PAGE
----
As Chi circles within the body, so Point One circles back to its beginning. After the men’s group section, the work gradually begins to resolve. The women and the pendulum reenter. As the sound drops to a loop of water swishing and birds crying, the lighting falls to the original dappled circle. In the centre, a single woman continues the spiralling form, while the other dancers walk slowly backwards in a clump around the periphery of the circle. At regular points along the circumference, a single dancer is left behind, in a great unhurried visual effect, until the central dancer is the last to take her place in silence as the twelfth hour marker on the face of the clock.
Point One could have ended patly at that point, but it boldly forces through to a protracted coda. The dancers at three and nine o’clock start to move again, as the others gently fall away. In the centre of the circling cone, the man and woman almost meet, facing each other in the same movement phrase so we see his back and her front, her right and his left. In total yet utterly compelling silence, they go on and on, around and around each other. Gradually they draw tighter together, decelerating, until in the last eternal moment, the woman turns to the front and makes the final circle, with only her hand in front of her face. In the stillness and darkness that follows, the entire audience exhales.
It would be easy to couch Point One‘s appeal within an ideal of an Ancient China — mysterious, spiritual, unchanging — but this would be both Orientalist and reductive. Point One is very much an expression of the here and now, of the realities surrounding the dancers and Guangdong Modern Dance Company. Diana Lary, a professor of modern Chinese history at the University of British Columbia, has examined how the interpretation of the tomb of the Nanyue king emerges from contemporary political fixations. Guangdong, the boomtown capital of China’s southern provinces, asserts a sense of cultural autonomy from the centralist government in Beijing by emphasising its ancient lineage, illustrated by the tomb of Zhao Mo, who once dared to call himself Emperor, in defiance of the Han dynasty.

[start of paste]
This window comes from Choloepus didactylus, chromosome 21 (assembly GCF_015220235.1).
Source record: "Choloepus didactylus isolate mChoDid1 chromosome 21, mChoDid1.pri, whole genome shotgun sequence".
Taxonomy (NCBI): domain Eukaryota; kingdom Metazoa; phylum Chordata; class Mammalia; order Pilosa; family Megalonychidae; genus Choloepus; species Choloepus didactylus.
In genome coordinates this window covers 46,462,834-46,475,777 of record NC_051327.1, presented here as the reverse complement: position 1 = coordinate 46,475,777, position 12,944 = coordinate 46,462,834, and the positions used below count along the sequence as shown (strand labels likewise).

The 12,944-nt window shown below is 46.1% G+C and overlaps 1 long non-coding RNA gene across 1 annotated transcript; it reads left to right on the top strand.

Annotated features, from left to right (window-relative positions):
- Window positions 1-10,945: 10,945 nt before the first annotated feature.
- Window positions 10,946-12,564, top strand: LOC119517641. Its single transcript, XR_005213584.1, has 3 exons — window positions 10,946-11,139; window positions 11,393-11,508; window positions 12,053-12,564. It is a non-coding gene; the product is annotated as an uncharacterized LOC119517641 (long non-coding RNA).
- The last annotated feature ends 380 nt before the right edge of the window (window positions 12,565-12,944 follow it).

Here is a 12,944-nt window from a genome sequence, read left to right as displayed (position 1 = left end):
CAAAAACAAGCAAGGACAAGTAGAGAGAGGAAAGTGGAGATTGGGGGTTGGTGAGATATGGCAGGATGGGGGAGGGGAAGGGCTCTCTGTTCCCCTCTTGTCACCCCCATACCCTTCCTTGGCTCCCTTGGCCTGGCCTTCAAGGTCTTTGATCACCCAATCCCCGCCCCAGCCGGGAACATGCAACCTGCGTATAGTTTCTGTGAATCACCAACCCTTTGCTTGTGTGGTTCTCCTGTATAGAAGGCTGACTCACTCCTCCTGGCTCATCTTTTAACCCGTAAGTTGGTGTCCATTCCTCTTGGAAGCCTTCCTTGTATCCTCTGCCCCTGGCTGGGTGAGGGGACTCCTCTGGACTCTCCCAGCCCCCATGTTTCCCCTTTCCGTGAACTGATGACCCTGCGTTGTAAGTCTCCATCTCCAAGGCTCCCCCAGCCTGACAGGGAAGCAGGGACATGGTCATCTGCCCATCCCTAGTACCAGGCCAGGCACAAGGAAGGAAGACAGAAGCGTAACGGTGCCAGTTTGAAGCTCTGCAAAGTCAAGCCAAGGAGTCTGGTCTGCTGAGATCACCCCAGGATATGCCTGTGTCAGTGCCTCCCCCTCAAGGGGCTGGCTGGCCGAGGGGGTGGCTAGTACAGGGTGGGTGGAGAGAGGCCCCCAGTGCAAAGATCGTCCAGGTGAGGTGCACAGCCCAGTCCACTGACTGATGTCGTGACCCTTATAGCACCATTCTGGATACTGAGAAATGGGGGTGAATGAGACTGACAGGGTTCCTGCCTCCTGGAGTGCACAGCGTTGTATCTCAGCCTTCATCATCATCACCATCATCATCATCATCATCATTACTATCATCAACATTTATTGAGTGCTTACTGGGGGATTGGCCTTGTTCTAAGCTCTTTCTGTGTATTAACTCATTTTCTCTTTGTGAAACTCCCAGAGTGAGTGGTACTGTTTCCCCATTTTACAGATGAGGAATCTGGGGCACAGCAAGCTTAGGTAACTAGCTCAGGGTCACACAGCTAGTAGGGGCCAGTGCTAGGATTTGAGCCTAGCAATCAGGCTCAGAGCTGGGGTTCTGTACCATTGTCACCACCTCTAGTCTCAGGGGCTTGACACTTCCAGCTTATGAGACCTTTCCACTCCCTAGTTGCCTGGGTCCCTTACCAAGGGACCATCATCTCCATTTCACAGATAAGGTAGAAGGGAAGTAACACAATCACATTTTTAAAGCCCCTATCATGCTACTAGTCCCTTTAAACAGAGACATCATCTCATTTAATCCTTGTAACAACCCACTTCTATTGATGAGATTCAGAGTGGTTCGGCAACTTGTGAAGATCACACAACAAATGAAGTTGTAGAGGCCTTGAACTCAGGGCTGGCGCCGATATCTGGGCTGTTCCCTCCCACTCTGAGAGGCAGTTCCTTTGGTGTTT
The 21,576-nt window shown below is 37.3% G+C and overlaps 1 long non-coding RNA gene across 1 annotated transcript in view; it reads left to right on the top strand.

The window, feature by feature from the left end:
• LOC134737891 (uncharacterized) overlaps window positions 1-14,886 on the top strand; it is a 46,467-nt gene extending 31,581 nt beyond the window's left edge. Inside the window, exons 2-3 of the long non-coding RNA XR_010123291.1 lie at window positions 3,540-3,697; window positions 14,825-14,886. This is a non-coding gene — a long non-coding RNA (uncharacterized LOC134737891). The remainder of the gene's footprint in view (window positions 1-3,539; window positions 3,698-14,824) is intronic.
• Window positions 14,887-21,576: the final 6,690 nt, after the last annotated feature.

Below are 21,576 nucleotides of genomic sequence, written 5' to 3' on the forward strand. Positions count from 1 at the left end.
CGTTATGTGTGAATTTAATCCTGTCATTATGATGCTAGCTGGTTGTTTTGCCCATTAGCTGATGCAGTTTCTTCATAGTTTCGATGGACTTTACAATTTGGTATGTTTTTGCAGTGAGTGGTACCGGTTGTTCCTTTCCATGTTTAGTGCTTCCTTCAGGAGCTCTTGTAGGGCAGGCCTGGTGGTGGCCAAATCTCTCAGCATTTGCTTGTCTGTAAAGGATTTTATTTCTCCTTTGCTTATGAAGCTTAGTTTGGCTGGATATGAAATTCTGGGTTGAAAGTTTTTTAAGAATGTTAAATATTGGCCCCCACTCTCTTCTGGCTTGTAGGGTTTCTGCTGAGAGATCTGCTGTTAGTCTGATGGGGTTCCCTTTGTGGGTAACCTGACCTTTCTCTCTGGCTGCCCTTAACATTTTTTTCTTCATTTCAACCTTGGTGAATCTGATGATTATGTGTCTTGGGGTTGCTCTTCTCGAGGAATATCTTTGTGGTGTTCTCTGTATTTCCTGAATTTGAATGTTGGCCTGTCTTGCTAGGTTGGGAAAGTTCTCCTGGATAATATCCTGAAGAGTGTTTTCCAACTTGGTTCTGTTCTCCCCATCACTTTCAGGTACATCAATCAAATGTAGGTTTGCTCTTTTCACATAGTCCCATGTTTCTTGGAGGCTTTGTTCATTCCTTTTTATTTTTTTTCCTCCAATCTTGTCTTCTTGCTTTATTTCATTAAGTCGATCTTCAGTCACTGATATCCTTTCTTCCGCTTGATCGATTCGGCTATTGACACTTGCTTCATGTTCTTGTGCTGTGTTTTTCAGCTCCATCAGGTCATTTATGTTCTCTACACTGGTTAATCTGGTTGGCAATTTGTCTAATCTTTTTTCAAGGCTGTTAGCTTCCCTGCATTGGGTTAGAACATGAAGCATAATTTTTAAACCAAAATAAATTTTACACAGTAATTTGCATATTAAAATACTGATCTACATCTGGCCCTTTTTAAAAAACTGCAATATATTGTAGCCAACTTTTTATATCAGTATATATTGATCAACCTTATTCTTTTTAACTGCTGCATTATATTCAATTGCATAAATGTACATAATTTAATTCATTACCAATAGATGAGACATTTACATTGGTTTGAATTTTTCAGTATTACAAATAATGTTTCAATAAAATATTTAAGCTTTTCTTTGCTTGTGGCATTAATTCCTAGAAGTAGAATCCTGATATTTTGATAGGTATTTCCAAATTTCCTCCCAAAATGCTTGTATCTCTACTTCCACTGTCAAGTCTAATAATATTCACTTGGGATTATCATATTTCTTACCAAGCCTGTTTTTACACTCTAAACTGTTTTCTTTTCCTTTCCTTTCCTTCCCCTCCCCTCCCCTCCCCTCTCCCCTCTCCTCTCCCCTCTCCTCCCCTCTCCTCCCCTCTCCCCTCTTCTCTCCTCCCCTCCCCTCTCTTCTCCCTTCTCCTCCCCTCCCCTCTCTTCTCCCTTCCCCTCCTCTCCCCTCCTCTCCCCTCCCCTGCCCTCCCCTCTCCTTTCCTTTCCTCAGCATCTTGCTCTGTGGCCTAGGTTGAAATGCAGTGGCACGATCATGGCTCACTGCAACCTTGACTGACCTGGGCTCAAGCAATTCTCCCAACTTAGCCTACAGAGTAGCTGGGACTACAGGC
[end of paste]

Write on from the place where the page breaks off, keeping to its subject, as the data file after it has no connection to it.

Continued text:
The same might be said for Point One. The choreographers, who are themselves from Guangdong and who have come of age in the regional dance company, attempt to manifest their difference from their peers in the vast (and expanding) stable of Chinese modern dance mogul Willy Tsao, which includes City Contemporary Dance Company in Hong Kong, BeijingDance/LDTX, and the new Shanxi Danceland in Taiyuan.
On the one hand, Point One is yet another item in the plethora of pan-Chinese contemporary dance works obsessed with time (this year’s Guangdong Dance Festival also included works by other companies titled ‘Within the Time’ as well as ‘The Time’). But time is relative, and it can be made to serve a regionalist agenda. “[The] past is made to seem very close to the present,” Lary writes of the contemporary interpretation of the Nanyue king’s tomb. “Time seems to be truncated, the two ends of more than 2000 years of linear history brought close together in a way that identifies each with the other completely.”
It is also easy to see in Point One a warm and ebullient Southerness in contrast to a cold and joyless Northernness. Willy Tsao himself told me that his three established companies have regional flavours: Hong Kong audiences opt for comedic work, Beijing likes drama and expression, while Guangdong prefers abstraction. He ties Guangdong’s preference to a sense of local confidence, couched in relative political ease and economic stability. It might also be a deliberate attempt to demonstrate what Lary calls, “an elegance and originality that is proof of a high level of cultural sophistication.” In this, it absolutely succeeds.
Lary, Diana. “The Tomb of the King of Nanyue – The Contemporary Agenda of History: Scholarship and Identity.” Modern China, Vol. 22, No. 1 (Jan., 1996), pp. 3-27. Sage Publications, Inc.